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Clinical & Experimental Metastasis

, Volume 33, Issue 6, pp 551–562 | Cite as

Endoscopy-guided orthotopic implantation of colorectal cancer cells results in metastatic colorectal cancer in mice

  • Dominik Bettenworth
  • Marcus M. Mücke
  • Katrin Schwegmann
  • Andreas Faust
  • Christopher Poremba
  • Michael Schäfers
  • Dirk Domagk
  • Philipp LenzEmail author
Research Paper

Abstract

Advanced stage colorectal cancer (CRC) is still associated with limited prognosis. For preclinical evaluation of novel therapeutic approaches, murine models with orthotopic tumor growth and distant metastases are required. However, these models usually require surgical procedures possibly influencing tumor immunogenicity and development. The aim of this study was to establish a minimal-invasive endoscopy-based murine orthotopic model of metastatic CRC. During colonoscopy of CD-1 nude and non-obese diabetic/severe combined immunodeficiency (NOD/SCID) mice, implantation of Caco-2 and HT-29 CRC cells was performed subcutaneously (s.c.) or orthotopic into the colonic submucosa. White light endoscopy (WLE) and fluorescence endoscopy (FE) were applied for tumor detection in vivo. Ex vivo, resected tumors were examined by fluorescence reflectance imaging (FRI), histology, gelatin zymography and immunohistochemistry. In CD-1 nude mice, marked tumor growth was observed within 14 days after subcutaneous implantation while submucosal implantation failed to induce CRC after 17 weeks. In contrast, in NOD/SCID mice submucosal injection of HT-29 cells resulted in pronounced tumor growth 12 days post injectionem. Subsequently, rapid tumor expansion occurred, occupying the entire colonic circumference. Importantly, post mortem histological analyses confirmed liver metastases in 28.6 % and peritoneal metastases in 14.3 % of all mice. FRI and gelatin zymography did not detect a significantly increased matrix metalloproteinases (MMPs) expression in s.c. implanted tumors while MMP-tracer uptake was significantly enhanced in orthotopic implanted tumors. Neither s.c. nor orthotopic Caco-2 cell implantation resulted in tumor development. We successfully established an endoscopy-based model of metastatic CRC in immunodeficient mice.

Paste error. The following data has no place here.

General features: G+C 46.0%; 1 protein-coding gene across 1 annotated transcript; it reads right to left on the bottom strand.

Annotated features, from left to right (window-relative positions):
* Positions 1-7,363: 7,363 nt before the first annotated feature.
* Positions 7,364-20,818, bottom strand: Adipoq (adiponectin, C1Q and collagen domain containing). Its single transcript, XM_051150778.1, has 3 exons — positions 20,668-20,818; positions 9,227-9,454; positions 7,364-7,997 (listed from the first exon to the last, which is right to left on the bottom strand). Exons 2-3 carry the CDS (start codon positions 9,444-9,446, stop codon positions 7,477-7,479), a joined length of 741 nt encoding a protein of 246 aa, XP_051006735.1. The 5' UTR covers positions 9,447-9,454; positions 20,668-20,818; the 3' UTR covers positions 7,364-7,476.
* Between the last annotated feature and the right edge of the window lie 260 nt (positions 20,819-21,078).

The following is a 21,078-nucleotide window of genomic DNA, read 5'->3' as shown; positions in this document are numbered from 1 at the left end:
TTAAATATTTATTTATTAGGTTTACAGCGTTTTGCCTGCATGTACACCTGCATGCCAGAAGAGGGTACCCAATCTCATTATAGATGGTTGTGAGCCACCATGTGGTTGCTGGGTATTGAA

Keywords

Colorectal cancer Metastasis Matrix metalloproteinase Fluorescence reflectance imaging Fluorescence endoscopy Endoscopy 

Abbreviations

CRC

Colorectal cancer

MMP

Matrix metalloproteinase

FRI

Fluorescence reflectance imaging

FE

Fluorescence endoscopy

NOD

Non-obese diabetic

SCID

Severe combined immunodeficiency

S.C.

Subcutaneous

NIR

Near infrared

MMPI

Matrix metalloproteinases inhibitor

G

Gauge

HE

Hematoxylin eosin

IL

Interleukin

TNF

Tumor necrosis factor

ROI

Region of interest

Notes

Acknowledgments

We thank S. Dufentester, E. Weber, I. Hoppe, C. Möllmann and D. Reinhardt for their expert technical assistance. This work was supported by an interdisciplinary grant from the Else-Kröner-Fresenius-Stiftung (2012_A94 to PL, DB, DD and MS). P. Lenz was supported by a research fellowship from the Deutsche Forschungsgemeinschaft, collaborative research center SFB 656, Münster, Germany. We thank Faekah Gohar for proofreading the manuscript. D. Bettenworth and P. Lenz were supported by a research fellowship from the Faculty of Medicine, Westfälische Wilhelms-Universität Münster.

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Copyright information

© Springer Science+Business Media Dordrecht 2016

Authors and Affiliations

  • Dominik Bettenworth
    • 1
  • Marcus M. Mücke
    • 1
  • Katrin Schwegmann
    • 2
  • Andreas Faust
    • 2
  • Christopher Poremba
    • 3
  • Michael Schäfers
    • 2
    • 4
  • Dirk Domagk
    • 1
    • 5
  • Philipp Lenz
    • 2
    • 6
    Email author
  1. 1.Department of Medicine BUniversity Hospital of MünsterMünsterGermany
  2. 2.European Institute for Molecular ImagingUniversity of MünsterMünsterGermany
  3. 3.Institute of Pathology Munich-NorthMunichGermany
  4. 4.Cells-in-Motion Cluster of Excellence (EXC 1003 – CiM)University of MünsterMünsterGermany
  5. 5.Josephs-Hospital WarendorfWarendorfGermany
  6. 6.Institute of Palliative CareUniversity Hospital of MünsterMünsterGermany

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